How Consumers Are Leading The Charge at This Year’s Fashion Week

By Team Timebased 

London Fashion Week has come and gone, but many brands are still riding the ripple effect from this year’s A/W17 shows. For years, Fashion Week and all of its associated parties, dinners and installations have been closed events – reserved for the designer-heeled, sunglass-clad fashion editors and buyers. But that approach is starting to shift, as brands are focusing more on events, experiences and opportunities to attract their consumer-base and eschewing the press.

 

It is growing increasingly common for brands to show their collections to press privately in advance of the show itself. Christopher Bailey, creative director of Burberry, described his show as “A little more honest, a little less polished,” when speaking with the New York Times backstage. This points to a growing effort by glossy brands to be more accessible, authentic and attainable for the average shopper. And in the same way celebrities use platforms like Instagram and Snapchat to build their brands and connect directly with their fans, tech is increasingly the medium fashion houses are using to engage directly with a mass market. Whereas previously it took as long as six months for clothes to hit store shelves, collections can now reach the consumer directly via “buy now” functions on Twitter and Instagram. Equally, this year’s shows saw the introduction of one-hour post-runway clothing deliveries, as well as a focus on live streaming, street-style and innovative digital marketing campaigns.

 

How Are Brands Engaging With Their Consumers?
Brands like Tommy Hilfiger, Rebecca Minkoff, Martine Jarlgaard, Burberry and many others have adopted a “see now, buy now” model of immediacy, employing social media to disseminate their products. M&S made much of its creamy beige and jewel-toned AW collection available with a single click – courtesy of its Mayfair AW press show we produced in May. In fact, department stores in general are expected to benefit from an influx of visitors from over 70 countries dropping down in London for the five-day fashion week period. Elsewhere, playing on its show’s official theme of ‘Instant Gratification’, Tommy Hilfiger exercised virtual-reality experiences in its flagship stores. The TommyNow Snap app allowed those not there in person to watch the catwalk using augmented reality and later pose questions to the Hilfiger team directly via Facebook chat.

 

Topshop was the most verbose, posting more digital content throughout the week than any other brand. A backstage interview posted on Topshop’s Instagram with campaign-face Hailey Baldwin received more than 100,000 views and ultimately directed engagers to Topshop’s website to shop the collection. Elsewhere, Amazon partnered with Nicopanda – the brand whose creative director rose to fame by designing Lady Gaga’s meat dress – offering one-hour deliveries post show.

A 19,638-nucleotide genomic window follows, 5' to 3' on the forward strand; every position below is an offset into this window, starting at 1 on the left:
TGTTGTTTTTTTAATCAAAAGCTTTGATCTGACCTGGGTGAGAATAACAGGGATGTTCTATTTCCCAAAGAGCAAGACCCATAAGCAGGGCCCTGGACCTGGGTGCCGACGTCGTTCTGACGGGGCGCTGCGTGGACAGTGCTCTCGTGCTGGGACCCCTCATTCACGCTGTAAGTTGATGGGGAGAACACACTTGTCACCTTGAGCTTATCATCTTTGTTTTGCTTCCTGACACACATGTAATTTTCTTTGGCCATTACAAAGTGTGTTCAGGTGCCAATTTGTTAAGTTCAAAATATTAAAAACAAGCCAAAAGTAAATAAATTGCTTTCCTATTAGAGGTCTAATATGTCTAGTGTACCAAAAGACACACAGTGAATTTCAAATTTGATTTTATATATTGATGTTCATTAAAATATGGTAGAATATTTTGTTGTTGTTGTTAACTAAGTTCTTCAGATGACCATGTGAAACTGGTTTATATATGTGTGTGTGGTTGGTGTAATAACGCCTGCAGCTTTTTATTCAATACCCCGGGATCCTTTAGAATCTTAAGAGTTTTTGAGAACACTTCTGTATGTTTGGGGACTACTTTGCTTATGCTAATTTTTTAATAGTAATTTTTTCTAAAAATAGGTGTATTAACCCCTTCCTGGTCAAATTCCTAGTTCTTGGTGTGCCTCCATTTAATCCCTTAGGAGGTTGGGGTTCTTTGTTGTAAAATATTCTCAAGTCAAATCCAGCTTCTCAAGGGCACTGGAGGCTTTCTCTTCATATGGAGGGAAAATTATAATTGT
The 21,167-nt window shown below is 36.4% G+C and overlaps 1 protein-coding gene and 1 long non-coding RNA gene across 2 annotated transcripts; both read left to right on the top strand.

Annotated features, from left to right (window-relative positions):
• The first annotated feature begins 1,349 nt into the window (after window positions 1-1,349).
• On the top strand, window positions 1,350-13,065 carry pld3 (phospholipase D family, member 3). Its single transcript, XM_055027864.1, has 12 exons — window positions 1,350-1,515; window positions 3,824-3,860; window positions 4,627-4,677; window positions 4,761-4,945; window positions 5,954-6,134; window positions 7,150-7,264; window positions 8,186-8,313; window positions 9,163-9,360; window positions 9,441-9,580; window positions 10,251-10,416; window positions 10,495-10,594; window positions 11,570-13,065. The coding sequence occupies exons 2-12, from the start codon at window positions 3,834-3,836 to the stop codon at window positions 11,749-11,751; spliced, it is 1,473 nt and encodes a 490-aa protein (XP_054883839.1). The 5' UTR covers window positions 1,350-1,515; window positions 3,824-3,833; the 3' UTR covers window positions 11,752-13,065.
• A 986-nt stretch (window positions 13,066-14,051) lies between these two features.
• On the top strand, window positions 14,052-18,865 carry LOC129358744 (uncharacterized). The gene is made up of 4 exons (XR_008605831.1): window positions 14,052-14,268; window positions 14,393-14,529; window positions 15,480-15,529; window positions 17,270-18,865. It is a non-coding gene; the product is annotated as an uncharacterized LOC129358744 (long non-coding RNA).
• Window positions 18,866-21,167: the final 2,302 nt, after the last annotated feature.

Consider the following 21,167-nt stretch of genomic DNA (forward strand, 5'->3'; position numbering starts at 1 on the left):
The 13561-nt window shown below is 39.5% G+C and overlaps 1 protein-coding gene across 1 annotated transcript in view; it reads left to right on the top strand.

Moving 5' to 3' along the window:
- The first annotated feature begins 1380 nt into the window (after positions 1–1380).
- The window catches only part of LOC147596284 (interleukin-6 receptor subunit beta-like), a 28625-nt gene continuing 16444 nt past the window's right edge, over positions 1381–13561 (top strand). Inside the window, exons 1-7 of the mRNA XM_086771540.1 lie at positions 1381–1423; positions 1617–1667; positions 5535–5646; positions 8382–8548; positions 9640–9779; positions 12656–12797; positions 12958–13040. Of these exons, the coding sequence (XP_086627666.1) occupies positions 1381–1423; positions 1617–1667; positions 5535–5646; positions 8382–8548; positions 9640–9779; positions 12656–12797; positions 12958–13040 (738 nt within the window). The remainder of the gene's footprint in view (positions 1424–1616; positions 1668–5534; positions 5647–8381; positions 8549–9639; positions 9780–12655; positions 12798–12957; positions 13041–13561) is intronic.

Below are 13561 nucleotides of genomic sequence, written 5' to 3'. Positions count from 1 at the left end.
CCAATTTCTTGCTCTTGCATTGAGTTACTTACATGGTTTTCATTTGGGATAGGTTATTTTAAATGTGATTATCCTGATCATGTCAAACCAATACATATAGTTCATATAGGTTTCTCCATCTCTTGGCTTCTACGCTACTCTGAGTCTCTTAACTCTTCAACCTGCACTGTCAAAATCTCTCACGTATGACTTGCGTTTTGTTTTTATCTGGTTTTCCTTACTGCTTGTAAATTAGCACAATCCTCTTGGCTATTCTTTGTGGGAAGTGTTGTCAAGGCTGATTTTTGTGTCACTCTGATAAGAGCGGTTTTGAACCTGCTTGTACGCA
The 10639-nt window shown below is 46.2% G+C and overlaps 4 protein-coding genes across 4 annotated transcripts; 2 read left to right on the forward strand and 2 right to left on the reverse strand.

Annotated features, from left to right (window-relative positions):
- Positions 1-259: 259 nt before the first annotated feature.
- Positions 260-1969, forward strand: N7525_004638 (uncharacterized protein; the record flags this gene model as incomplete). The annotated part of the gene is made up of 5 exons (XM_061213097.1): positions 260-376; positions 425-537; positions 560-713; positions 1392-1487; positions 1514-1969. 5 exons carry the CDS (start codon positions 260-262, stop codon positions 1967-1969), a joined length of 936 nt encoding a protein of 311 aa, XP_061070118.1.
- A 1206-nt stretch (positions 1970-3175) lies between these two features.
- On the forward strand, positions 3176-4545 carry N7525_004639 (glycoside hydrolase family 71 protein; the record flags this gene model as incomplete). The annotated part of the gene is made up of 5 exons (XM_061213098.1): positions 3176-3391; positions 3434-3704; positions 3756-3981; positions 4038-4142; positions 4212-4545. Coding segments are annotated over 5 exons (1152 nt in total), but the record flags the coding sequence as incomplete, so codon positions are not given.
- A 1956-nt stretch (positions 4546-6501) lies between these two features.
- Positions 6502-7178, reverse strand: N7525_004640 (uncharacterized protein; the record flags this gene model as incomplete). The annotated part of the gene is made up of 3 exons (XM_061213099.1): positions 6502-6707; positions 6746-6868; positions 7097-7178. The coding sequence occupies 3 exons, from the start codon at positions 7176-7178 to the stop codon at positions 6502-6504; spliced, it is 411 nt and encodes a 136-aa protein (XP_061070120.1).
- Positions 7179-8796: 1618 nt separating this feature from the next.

What Makes This Shift Relevant? 
Campaigns like these aim to make brands more relevant and relatable; it’s an opportunity to speak directly to the consumer and target a wider and younger audience. It also plays into the millennial need for instantaneous results; there’s little delay between seeing an item and owning it. Previously an event like London Fashion Week was focused on exclusivity and scarcity– now the purpose is much more commercial, providing consumers with various touch points and activations that will ultimately lead to purchases and preferably en-mass. There’s also a marked focus on experiential engagement with brands – Estee Lauder has recently launched its “Estee Edit” – attractive standalone boutiques dotted around London offering a considered selection of products.

 

Similarly, River Island made its debut at the London Fashion Week Festival, through a curated series of events that lent heavily on customer and influencer engagement. Over four days, 20,000 young trendsetters immersed themselves in the world of Ashish - designs typically reserved for high-end retailers like Net-a-Porter and Matches Fashion – through a witty new collaboration with River Island.

 

 Brands are no longer static monoliths but agile and relatable. The result is that the brand and the consumer are much more intricately linked. As for the future, perhaps at next season’s shows the consumer will drive the content entirely, ensuring that what’s on the runway is what they ultimately want to see in shop windows across London.

 

 

River Island x Ashish
M&S AW17 Press Show
London Fashion Week SS16: Sunglass Hut Tea Party
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